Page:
Which driver did you got from RMM?

He hasn’t put it on the site yet, but it’s a new driver. He’s putting it in for me Smile

Slewflash 

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LSX
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Not sure if this is already common knowledge or not. But I emailed Bella and asked about whether the light was glued together. She said it isn’t.

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LSX wrote:
Not sure if this is already common knowledge or not. But I emailed Bella and asked about whether the light was glued together. She said it isn’t.

Lovely. Thanks for the info, I was getting curious.

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I also concern about the focusing of the beam after dedoming the LED. Until now there is no any specific method or guideline to do this yet AFAIK, and you have to keep doing it on the trial-n-error basis and by judging the beam pattern on the wall or by lux meter reading.

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bibihang wrote:
I also concern about the focusing of the beam after dedoming the LED. Until now there is no any specific method or guideline to do this yet AFAIK, and you have to keep doing it on the trial-n-error basis and by judging the beam pattern on the wall or by lux meter reading.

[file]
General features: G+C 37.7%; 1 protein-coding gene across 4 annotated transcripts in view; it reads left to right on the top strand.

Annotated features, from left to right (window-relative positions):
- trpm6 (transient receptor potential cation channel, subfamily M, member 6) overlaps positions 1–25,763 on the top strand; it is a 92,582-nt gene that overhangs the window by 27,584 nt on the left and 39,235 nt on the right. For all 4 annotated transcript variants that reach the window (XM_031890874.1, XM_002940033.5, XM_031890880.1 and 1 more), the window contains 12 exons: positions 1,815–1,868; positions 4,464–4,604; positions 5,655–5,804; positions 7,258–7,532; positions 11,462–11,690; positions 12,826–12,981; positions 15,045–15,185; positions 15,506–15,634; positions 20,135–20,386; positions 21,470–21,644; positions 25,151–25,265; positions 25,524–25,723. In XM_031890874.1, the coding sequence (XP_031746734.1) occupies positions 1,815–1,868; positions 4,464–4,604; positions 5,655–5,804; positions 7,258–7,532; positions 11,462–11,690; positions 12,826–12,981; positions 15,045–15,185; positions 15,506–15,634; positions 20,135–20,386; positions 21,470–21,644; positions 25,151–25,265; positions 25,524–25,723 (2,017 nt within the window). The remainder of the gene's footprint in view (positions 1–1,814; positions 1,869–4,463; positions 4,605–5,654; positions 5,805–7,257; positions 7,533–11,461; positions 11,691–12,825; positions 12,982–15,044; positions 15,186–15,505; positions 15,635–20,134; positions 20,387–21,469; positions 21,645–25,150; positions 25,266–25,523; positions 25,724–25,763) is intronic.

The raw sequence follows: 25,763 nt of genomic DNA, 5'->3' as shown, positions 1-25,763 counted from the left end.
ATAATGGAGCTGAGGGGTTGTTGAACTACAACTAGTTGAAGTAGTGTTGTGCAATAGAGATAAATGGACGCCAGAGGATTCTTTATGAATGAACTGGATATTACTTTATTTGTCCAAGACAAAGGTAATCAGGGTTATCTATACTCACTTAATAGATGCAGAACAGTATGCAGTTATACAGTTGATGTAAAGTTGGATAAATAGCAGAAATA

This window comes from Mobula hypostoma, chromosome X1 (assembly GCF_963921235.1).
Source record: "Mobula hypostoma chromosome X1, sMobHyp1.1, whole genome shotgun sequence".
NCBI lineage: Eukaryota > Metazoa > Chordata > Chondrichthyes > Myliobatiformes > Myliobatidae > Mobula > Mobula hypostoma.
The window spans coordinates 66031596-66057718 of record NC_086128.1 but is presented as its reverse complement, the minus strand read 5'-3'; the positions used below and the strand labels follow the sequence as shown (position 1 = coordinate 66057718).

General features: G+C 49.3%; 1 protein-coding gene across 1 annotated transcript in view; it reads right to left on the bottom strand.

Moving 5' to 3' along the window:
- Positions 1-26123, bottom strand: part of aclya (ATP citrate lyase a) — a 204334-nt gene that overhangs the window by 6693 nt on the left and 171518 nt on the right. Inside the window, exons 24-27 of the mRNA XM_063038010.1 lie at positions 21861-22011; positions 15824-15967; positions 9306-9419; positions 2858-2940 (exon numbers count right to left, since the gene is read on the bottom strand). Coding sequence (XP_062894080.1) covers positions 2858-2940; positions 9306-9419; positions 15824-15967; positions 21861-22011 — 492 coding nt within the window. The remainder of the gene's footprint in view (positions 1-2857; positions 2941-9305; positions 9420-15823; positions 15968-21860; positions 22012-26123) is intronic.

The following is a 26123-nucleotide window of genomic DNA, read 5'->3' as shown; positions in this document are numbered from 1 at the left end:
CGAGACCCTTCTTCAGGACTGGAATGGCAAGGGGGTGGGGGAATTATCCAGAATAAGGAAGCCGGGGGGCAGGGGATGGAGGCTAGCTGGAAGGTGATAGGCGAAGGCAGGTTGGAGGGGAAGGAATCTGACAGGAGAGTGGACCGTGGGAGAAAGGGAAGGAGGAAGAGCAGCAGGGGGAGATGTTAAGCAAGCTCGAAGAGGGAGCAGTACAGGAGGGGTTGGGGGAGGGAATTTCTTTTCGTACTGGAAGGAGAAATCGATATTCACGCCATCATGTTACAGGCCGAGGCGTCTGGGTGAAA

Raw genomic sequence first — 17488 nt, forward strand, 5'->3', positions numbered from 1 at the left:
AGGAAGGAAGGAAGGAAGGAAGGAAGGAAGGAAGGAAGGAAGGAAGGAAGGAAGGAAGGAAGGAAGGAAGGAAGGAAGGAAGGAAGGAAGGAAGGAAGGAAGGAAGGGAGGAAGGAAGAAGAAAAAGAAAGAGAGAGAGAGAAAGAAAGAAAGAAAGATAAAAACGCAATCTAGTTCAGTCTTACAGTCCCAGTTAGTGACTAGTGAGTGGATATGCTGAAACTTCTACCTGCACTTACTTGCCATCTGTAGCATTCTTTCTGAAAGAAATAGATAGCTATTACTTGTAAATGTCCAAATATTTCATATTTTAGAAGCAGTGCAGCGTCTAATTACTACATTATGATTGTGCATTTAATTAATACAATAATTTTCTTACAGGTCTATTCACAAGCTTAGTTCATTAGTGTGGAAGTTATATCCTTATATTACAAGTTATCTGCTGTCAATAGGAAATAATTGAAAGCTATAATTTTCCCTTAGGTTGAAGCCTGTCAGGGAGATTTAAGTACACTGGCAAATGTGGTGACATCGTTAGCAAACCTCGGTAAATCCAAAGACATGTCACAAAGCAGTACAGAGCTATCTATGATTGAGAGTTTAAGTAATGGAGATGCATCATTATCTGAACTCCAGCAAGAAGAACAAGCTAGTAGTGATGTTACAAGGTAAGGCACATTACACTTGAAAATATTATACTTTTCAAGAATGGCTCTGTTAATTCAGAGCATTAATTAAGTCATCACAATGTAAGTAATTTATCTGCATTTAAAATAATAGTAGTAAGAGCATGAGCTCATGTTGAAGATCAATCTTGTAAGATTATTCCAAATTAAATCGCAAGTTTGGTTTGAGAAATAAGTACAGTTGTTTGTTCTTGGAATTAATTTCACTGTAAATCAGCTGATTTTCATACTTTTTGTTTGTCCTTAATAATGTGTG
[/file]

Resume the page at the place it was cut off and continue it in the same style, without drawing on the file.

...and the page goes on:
Pretty much trial and error. I’m not sure if I’m going to physically modify the reflector but Vinh has suggested that the reflector base needs to be push outwards to achieve a good focus. (see OP)

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LSX
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I read somewhere that if there is a donut in the beam when you shine the light close to something its not focused properly. This happened when I modded my TN31. So I sanded down the centering ring until it was extremely thin but was just enough to locate the reflector still. The beam only has a donut with my hand right in front of the light now. Seems to throw pretty well haha

Have no idea if that is actually how it is done.

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LSX wrote:
I read somewhere that if there is a donut in the beam when you shine the light close to something its not focused properly. This happened when I modded my TN31. So I sanded down the centering ring until it was extremely thin but was just enough to locate the reflector still. The beam only has a donut with my hand right in front of the light now. Seems to throw pretty well haha